In a recent cyber threat discovery, Fortinet FortiGuard Labs has identified a series of attacks that exploit vulnerabilities in Microsoft Word documents. These attacks aim to deceive users through phishing tactics and subsequently deploy LokiBot malware onto compromised systems.
LokiBot, also known as Loki PWS, has been an active information-stealing Trojan since 2015, with a primary focus on Windows systems. Similar to the new malware attacking Windows WordPad, LokiBot malware is designed to extract sensitive data from infected machines, posing a significant risk to user privacy and security.
Fortinet's researchers observed the campaign in May 2023 and revealed that the attacks exploit two specific vulnerabilities, namely CVE-2021-40444 and CVE-2022-30190 (also referred to as Follina), to achieve code execution.
In the case of CVE-2021-40444, the weaponised Word document includes an embedded external GoFile link within an XML file. This link leads to the download of an HTML file that, in turn, exploits Follina to acquire a next-stage payload. The payload is an injector module written in Visual Basic, responsible for decrypting and launching LokiBot on the compromised system.
The injector module incorporates evasion techniques to detect debuggers and identify virtualised environments, enhancing its ability to persist and avoid detection. See what we offer and how secure your connection will become with our Expert VPN.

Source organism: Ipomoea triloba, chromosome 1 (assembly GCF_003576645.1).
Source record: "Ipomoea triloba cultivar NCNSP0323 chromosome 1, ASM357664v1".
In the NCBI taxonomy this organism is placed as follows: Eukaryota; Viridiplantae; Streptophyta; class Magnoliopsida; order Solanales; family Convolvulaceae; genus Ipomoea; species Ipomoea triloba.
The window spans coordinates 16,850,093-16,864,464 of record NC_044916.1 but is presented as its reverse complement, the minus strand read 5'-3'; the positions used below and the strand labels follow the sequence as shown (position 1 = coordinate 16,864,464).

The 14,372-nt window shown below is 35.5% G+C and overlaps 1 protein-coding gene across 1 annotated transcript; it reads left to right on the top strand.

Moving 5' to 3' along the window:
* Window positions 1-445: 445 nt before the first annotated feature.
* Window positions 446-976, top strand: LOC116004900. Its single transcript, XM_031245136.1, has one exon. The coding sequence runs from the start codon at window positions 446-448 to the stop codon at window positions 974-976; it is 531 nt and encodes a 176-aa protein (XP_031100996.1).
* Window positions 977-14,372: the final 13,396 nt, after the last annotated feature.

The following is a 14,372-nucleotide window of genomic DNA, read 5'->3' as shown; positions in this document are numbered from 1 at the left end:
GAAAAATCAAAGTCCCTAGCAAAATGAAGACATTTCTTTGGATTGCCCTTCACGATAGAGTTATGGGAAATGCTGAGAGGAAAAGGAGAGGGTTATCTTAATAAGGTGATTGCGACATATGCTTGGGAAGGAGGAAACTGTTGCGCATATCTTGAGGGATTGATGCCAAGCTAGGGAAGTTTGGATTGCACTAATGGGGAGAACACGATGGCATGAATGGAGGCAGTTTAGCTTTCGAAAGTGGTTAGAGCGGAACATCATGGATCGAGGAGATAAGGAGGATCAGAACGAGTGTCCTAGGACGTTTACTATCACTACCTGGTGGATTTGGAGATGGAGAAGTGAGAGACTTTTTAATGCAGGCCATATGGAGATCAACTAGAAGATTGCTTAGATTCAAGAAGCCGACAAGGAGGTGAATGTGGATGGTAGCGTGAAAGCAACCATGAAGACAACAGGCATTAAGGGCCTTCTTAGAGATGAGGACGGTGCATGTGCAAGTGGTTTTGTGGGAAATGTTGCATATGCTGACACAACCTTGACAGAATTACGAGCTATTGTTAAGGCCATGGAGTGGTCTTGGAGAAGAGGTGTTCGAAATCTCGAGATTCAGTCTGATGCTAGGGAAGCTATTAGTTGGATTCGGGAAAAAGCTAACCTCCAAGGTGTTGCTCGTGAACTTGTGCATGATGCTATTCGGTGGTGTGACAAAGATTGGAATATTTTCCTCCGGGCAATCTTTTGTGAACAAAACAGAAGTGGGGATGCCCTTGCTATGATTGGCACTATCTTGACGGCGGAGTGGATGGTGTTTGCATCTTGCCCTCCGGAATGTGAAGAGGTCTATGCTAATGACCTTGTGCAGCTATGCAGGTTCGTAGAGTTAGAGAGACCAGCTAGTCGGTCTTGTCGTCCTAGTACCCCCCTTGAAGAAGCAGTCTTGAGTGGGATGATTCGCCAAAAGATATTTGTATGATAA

Another attack chain, discovered towards the end of May, involves a Word document with a VBA script. The script executes a macro immediately upon opening the document, utilising the "Auto_Open" and "Document_Open" functions. This macro script serves as a conduit to deliver an interim payload from a remote server. The payload acts as an injector, loading LokiBot onto the system and establishing a connection with a command-and-control (C2) server.
LokiBot, distinct from an Android banking trojan of the same name, possesses various capabilities to carry out its nefarious activities. These include logging keystrokes, capturing screenshots, extracting login credentials from web browsers, and siphoning data from various cryptocurrency wallets.
Cara Lin, a researcher at Fortinet FortiGuard Labs, emphasised that LokiBot is a long-standing and widespread malware that has evolved over time. Its functionality has matured, providing cybercriminals with an effective tool for stealing sensitive data. The attackers behind LokiBot continuously update their initial access methods, enabling the malware campaign to find more efficient ways to propagate and infect systems.
The discovery of this recent campaign highlights the importance of staying vigilant and keeping software up to date with the latest patches and security measures. Users are strongly advised to exercise caution when opening Word documents from untrusted sources, secure their network with a hide VPN, and implement robust security solutions to mitigate the risk of falling victim to such cyber threats.